Therefore, in counseling a man indulging pornography, we have one actively failing to preserve his own and his neighbor’s chastity in godly expression of faithful marital love (1 Ths 4:4; Heb 13:4). Instead, he has engaged in idolatrous (Rom 1:25; Eph 5:5) self-love: polluting his heart in lustful thoughts (Prov 23:7), speech (Matt 12:34b; Matt 15:18), and actions (1 Ths 4:3; 1 Pet 1:16). He unchastely violates God’s holiness (Heb 12:14) by hidden (Prov 28:13) and open sin, loving the world and its perversions of God’s good design (1 Jn 2:15). He breaks faith with the wife of his youth (Mal 2:15; Prov 5:18; cf. Prov 2:17) and invites God’s vengeance (1 Ths 4:3-6) in coveting another woman (Ex 20:17; Matt 5:27f). The Confession speaks of those who continue practicing any sin or cherishing any sinful lust as “perverting the main design of the grace of the gospel to their own destruction” (LCF 21.3; cf. 1 Jn 3:6), for “the moral law doth forever bind all” (LCF 19.5); while “not as a covenant of works, to be thereby justified or condemned, yet it is of great use to them as well as to others, in that as a rule of life, informing them of the will of God and their duty, it directs and binds them to walk accordingly…” (LCF 19.6; this paragraph is worth careful reflection for our purposes). He must learn to feel his sin’s weightand to “hate it and forsake it because it is displeasing to God.”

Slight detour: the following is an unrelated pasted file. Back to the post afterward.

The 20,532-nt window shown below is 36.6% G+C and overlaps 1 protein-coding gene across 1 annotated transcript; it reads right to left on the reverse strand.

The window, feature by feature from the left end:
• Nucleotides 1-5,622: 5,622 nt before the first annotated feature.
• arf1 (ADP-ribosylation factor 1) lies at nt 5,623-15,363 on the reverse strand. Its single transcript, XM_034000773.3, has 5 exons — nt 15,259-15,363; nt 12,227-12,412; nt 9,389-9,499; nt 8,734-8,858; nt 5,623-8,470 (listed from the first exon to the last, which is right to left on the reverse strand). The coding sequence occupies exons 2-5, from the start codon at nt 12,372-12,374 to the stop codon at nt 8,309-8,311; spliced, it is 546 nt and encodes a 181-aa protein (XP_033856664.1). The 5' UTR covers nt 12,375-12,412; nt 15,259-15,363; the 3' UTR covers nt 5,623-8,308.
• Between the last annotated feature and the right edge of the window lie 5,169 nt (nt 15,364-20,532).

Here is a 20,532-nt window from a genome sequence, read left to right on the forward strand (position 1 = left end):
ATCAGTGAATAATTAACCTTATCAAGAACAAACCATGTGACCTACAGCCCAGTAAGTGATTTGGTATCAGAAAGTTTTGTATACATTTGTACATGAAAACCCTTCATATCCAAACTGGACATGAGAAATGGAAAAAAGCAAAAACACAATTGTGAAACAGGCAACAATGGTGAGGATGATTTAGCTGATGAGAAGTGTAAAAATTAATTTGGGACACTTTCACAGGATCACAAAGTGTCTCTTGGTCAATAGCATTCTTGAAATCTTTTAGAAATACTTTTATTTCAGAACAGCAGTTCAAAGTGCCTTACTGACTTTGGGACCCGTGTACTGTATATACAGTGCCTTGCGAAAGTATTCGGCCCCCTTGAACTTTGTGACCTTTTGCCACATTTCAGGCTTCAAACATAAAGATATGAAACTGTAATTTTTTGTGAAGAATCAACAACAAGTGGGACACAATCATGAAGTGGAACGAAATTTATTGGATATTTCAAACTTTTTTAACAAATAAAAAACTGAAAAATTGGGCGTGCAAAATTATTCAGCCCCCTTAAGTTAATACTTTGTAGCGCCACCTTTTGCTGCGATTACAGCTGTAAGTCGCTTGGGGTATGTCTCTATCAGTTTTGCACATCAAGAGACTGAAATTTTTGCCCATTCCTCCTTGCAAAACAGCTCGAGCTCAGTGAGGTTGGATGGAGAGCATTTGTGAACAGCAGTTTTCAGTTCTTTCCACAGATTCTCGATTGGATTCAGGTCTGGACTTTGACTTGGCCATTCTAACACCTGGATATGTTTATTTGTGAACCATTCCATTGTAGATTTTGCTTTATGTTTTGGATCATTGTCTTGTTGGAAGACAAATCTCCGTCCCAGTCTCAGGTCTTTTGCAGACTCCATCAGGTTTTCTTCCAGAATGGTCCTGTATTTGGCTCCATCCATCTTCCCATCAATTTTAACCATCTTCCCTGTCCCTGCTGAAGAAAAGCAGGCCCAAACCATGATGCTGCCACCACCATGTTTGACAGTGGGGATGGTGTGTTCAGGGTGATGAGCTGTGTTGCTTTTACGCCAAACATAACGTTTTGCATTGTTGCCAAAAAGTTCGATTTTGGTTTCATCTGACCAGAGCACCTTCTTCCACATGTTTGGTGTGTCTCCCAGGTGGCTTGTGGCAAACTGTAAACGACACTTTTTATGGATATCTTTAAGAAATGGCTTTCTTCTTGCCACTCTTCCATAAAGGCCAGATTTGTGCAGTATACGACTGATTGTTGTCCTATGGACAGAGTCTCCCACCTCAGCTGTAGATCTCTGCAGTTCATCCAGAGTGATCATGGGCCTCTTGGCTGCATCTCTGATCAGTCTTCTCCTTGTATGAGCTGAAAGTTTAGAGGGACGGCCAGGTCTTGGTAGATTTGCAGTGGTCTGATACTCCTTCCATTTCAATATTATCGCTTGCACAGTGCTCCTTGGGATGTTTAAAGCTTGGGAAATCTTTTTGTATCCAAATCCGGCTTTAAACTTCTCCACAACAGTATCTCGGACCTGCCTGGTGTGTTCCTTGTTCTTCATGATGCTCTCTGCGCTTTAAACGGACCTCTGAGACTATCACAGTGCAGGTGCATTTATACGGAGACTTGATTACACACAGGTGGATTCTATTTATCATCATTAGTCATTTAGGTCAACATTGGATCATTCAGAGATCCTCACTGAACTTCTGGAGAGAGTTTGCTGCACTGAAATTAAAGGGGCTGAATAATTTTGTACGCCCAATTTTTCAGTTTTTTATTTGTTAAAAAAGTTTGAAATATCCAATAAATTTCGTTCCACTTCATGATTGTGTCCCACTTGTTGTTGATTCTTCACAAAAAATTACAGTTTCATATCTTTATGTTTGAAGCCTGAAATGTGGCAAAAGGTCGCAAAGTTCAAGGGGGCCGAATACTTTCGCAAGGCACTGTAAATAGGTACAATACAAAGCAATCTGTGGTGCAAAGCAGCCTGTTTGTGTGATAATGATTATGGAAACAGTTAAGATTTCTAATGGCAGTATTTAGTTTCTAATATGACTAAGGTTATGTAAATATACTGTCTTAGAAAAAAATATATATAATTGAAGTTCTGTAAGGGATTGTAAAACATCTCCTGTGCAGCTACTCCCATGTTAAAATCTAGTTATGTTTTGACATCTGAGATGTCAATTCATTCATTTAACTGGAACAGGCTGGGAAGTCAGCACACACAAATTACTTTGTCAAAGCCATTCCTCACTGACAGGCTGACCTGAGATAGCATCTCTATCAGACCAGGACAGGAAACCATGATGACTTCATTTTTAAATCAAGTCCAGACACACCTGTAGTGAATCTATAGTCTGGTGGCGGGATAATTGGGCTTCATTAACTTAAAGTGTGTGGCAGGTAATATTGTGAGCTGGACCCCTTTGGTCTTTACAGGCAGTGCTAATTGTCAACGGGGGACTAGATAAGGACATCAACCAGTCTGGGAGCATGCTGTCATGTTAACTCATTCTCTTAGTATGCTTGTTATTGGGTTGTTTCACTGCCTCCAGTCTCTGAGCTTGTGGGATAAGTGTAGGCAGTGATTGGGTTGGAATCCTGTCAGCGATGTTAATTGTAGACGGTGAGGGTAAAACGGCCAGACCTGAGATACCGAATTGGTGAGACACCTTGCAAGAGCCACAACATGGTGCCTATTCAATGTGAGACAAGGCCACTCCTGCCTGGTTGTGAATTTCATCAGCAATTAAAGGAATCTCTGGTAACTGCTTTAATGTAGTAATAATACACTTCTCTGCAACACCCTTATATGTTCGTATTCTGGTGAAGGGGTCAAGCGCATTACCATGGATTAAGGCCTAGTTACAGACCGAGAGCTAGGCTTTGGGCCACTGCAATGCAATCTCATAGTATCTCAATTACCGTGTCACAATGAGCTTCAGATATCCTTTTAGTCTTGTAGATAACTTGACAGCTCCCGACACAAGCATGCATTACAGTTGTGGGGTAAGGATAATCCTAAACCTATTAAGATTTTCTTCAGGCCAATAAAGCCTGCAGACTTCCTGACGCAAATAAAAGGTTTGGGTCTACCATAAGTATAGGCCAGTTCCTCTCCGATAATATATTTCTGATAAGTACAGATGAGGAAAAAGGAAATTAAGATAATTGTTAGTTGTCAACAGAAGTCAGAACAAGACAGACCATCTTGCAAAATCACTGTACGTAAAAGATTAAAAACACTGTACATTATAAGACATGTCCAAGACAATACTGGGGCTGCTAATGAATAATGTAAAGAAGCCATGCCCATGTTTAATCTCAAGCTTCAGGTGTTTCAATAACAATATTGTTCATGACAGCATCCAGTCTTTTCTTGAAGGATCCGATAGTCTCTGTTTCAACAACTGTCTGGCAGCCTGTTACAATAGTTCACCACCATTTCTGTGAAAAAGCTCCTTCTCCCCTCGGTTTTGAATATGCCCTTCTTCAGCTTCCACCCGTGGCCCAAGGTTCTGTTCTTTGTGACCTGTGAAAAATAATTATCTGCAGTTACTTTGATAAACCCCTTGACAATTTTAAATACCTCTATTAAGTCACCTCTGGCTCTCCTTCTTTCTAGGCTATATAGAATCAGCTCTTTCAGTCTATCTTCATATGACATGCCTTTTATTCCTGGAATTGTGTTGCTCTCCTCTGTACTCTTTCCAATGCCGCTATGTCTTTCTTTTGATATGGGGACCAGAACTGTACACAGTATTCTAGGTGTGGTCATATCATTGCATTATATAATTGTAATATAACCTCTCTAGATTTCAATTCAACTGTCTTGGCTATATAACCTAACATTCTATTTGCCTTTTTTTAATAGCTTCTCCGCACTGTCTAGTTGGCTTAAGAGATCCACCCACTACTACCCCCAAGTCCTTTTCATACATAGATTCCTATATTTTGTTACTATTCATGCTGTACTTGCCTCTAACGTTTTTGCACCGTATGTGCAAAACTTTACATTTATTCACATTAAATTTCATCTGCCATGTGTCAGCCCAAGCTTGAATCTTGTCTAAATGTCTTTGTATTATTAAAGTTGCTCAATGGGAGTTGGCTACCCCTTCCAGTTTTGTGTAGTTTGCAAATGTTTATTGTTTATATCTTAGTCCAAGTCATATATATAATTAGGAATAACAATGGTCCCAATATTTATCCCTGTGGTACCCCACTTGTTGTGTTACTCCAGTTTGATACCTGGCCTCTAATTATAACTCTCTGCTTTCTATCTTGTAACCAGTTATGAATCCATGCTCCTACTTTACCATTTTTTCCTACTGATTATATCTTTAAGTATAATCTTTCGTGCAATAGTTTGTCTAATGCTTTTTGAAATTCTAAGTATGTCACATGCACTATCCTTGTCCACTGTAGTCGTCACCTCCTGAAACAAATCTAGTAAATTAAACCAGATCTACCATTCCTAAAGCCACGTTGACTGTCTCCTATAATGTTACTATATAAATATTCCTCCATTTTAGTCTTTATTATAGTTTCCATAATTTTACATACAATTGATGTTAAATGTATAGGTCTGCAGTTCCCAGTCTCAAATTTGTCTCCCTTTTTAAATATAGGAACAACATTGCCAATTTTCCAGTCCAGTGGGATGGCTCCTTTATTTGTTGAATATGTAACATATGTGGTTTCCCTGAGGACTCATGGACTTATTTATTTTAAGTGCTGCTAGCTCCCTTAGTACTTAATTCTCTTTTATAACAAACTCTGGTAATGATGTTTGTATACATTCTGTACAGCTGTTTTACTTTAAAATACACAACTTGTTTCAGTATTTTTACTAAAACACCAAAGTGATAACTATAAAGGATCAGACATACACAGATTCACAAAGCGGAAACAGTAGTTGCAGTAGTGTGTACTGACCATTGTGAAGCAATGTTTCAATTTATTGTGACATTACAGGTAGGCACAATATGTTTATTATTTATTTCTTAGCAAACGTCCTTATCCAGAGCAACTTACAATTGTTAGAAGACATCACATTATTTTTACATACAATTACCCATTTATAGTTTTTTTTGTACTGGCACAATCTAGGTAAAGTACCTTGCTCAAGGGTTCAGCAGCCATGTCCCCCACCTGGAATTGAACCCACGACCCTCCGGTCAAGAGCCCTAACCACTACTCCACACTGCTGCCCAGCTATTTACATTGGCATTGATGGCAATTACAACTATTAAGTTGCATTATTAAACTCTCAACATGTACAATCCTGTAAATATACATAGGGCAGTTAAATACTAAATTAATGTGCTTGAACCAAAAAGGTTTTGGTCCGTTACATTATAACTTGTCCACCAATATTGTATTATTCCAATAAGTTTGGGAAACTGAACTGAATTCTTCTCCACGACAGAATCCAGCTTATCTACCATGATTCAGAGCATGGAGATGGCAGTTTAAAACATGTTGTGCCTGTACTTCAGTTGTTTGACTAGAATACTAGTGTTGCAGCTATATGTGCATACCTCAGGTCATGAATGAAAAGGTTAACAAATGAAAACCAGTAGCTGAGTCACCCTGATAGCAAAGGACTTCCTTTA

The biblical counselor finds here in brief compass Scripture’s core teaching on the subject, so he may readily give “training in righteousness” (2 Tim 3:16f) and begin helping his counselee in the biblical and catechetical process of putting off sin, renewing his mind by God’s word, and putting on righteousness (Eph 4:22-24) in the power of the Spirit (Rom 8:5-14). The counselee could look up and write out the cited verses, noting and meditating on particular ways they confront, explain, and rebuke his sin, along with the counsel they give in very specific steps, application, thoughts, etc. From there he may search out further understanding via cross-references or related passages, pondering how “the way of the treacherous is their ruin” (Prov 13:15) and specific ways his pattern of sin has strengthened other sins such as lying (9th commandment), worry and anxiety (1st commandment), discontented anger toward his family (6th commandment), objectifying women (Gen 1:27), sharing in the sins of others (1 Tim 5:22b; Mk 12:31; Rom 13:10) – not only the actors and producers, but think here of how every click contributes to human trafficking, abortion, other broken homes, cultural decay, and so forth. “Unchastity” is thus seen not simply to be sexual immorality (Grk. porneia) expressed in illicit viewing and self-gratification, but comprehensively giving way to sinful passions (1 Pet 2:11) – quite possibly revealing a heart which does not know Christ and thus invites the eternal wrath of God (Eph 5:5f; Rev 22:15; Matt 5:27-30). All of this is fodder for cultivating repentance (1 Tim 1:8-10; Rom 2:4), encouraging and evaluating growth and change toward godliness by the word of God, aimed at restoring heart and home – structured around biblical exposition via the Catechism and Confession.